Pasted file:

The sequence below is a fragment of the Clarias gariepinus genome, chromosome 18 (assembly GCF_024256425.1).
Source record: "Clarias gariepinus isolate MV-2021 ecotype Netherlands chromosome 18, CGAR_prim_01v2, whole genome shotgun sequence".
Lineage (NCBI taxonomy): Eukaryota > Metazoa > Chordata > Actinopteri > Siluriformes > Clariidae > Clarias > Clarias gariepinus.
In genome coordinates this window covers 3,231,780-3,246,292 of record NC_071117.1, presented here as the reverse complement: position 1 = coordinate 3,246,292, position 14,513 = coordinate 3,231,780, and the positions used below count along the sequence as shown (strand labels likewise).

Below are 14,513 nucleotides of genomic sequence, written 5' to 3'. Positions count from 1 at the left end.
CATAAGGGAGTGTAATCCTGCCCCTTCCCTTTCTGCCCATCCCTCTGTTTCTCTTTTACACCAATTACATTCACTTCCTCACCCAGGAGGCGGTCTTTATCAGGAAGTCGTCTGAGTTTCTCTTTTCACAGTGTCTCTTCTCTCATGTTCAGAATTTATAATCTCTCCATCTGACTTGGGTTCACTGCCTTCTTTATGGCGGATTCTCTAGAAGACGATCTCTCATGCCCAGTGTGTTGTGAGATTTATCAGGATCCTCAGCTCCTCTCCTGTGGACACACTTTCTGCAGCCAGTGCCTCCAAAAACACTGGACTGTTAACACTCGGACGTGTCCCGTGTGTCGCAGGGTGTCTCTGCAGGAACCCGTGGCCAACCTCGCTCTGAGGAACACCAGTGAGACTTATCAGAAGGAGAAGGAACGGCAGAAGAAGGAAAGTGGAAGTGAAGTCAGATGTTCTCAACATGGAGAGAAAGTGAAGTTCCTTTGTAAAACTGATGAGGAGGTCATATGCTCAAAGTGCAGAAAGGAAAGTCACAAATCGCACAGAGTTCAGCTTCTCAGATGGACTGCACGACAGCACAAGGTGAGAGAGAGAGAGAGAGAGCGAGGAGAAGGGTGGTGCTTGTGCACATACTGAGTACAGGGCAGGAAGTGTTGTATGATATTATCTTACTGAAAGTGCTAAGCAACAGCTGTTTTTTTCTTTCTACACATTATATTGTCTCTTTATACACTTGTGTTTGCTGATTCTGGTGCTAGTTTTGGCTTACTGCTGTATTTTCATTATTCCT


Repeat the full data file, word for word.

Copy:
The sequence below is a fragment of the Clarias gariepinus genome, chromosome 18 (assembly GCF_024256425.1).
Source record: "Clarias gariepinus isolate MV-2021 ecotype Netherlands chromosome 18, CGAR_prim_01v2, whole genome shotgun sequence".
Lineage (NCBI taxonomy): Eukaryota > Metazoa > Chordata > Actinopteri > Siluriformes > Clariidae > Clarias > Clarias gariepinus.
In genome coordinates this window covers 3,231,780-3,246,292 of record NC_071117.1, presented here as the reverse complement: position 1 = coordinate 3,246,292, position 14,513 = coordinate 3,231,780, and the positions used below count along the sequence as shown (strand labels likewise).

Below are 14,513 nucleotides of genomic sequence, written 5' to 3'. Positions count from 1 at the left end.
CATAAGGGAGTGTAATCCTGCCCCTTCCCTTTCTGCCCATCCCTCTGTTTCTCTTTTACACCAATTACATTCACTTCCTCACCCAGGAGGCGGTCTTTATCAGGAAGTCGTCTGAGTTTCTCTTTTCACAGTGTCTCTTCTCTCATGTTCAGAATTTATAATCTCTCCATCTGACTTGGGTTCACTGCCTTCTTTATGGCGGATTCTCTAGAAGACGATCTCTCATGCCCAGTGTGTTGTGAGATTTATCAGGATCCTCAGCTCCTCTCCTGTGGACACACTTTCTGCAGCCAGTGCCTCCAAAAACACTGGACTGTTAACACTCGGACGTGTCCCGTGTGTCGCAGGGTGTCTCTGCAGGAACCCGTGGCCAACCTCGCTCTGAGGAACACCAGTGAGACTTATCAGAAGGAGAAGGAACGGCAGAAGAAGGAAAGTGGAAGTGAAGTCAGATGTTCTCAACATGGAGAGAAAGTGAAGTTCCTTTGTAAAACTGATGAGGAGGTCATATGCTCAAAGTGCAGAAAGGAAAGTCACAAATCGCACAGAGTTCAGCTTCTCAGATGGACTGCACGACAGCACAAGGTGAGAGAGAGAGAGAGAGAGCGAGGAGAAGGGTGGTGCTTGTGCACATACTGAGTACAGGGCAGGAAGTGTTGTATGATATTATCTTACTGAAAGTGCTAAGCAACAGCTGTTTTTTTCTTTCTACACATTATATTGTCTCTTTATACACTTGTGTTTGCTGATTCTGGTGCTAGTTTTGGCTTACTGCTGTATTTTCATTATTCCT